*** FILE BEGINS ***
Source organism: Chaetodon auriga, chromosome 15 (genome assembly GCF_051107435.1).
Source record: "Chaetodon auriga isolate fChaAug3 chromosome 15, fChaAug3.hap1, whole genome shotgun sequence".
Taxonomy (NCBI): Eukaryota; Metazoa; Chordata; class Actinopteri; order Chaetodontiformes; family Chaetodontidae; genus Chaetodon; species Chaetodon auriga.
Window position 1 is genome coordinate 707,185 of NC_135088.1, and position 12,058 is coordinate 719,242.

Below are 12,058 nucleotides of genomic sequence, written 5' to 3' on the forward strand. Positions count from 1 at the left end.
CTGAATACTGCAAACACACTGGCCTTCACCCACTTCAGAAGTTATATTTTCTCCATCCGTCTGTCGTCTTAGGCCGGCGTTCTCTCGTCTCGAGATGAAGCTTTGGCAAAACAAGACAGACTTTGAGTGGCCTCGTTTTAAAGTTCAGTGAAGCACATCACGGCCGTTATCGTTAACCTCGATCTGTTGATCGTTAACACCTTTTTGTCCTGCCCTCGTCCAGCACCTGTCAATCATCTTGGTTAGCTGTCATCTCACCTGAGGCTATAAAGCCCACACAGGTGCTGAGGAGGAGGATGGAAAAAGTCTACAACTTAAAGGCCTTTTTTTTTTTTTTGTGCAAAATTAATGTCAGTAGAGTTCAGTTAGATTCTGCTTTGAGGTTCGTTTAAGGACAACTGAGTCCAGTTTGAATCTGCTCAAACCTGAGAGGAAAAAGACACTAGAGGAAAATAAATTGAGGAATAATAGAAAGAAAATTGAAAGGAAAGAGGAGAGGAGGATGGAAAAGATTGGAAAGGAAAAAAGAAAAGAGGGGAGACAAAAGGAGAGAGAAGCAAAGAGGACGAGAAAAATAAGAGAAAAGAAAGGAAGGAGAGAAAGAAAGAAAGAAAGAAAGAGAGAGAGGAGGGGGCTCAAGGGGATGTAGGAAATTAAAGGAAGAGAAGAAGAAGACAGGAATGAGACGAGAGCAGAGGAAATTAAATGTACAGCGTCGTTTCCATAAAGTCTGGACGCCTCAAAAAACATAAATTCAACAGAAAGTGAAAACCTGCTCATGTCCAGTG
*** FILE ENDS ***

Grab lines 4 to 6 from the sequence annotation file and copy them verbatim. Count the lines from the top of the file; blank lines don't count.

Window position 1 is genome coordinate 707,185 of NC_135088.1, and position 12,058 is coordinate 719,242.

Below are 12,058 nucleotides of genomic sequence, written 5' to 3' on the forward strand. Positions count from 1 at the left end.
CTGAATACTGCAAACACACTGGCCTTCACCCACTTCAGAAGTTATATTTTCTCCATCCGTCTGTCGTCTTAGGCCGGCGTTCTCTCGTCTCGAGATGAAGCTTTGGCAAAACAAGACAGACTTTGAGTGGCCTCGTTTTAAAGTTCAGTGAAGCACATCACGGCCGTTATCGTTAACCTCGATCTGTTGATCGTTAACACCTTTTTGTCCTGCCCTCGTCCAGCACCTGTCAATCATCTTGGTTAGCTGTCATCTCACCTGAGGCTATAAAGCCCACACAGGTGCTGAGGAGGAGGATGGAAAAAGTCTACAACTTAAAGGCCTTTTTTTTTTTTTTGTGCAAAATTAATGTCAGTAGAGTTCAGTTAGATTCTGCTTTGAGGTTCGTTTAAGGACAACTGAGTCCAGTTTGAATCTGCTCAAACCTGAGAGGAAAAAGACACTAGAGGAAAATAAATTGAGGAATAATAGAAAGAAAATTGAAAGGAAAGAGGAGAGGAGGATGGAAAAGATTGGAAAGGAAAAAAGAAAAGAGGGGAGACAAAAGGAGAGAGAAGCAAAGAGGACGAGAAAAATAAGAGAAAAGAAAGGAAGGAGAGAAAGAAAGAAAGAAAGAAAGAGAGAGAGGAGGGGGCTCAAGGGGATGTAGGAAATTAAAGGAAGAGAAGAAGAAGACAGGAATGAGACGAGAGCAGAGGAAATTAAATGTACAGCGTCGTTTCCATAAAGTCTGGACGCCTCAAAAAACATAAATTCAACAGAAAGTGAAAACCTGCTCATGTCCAGTG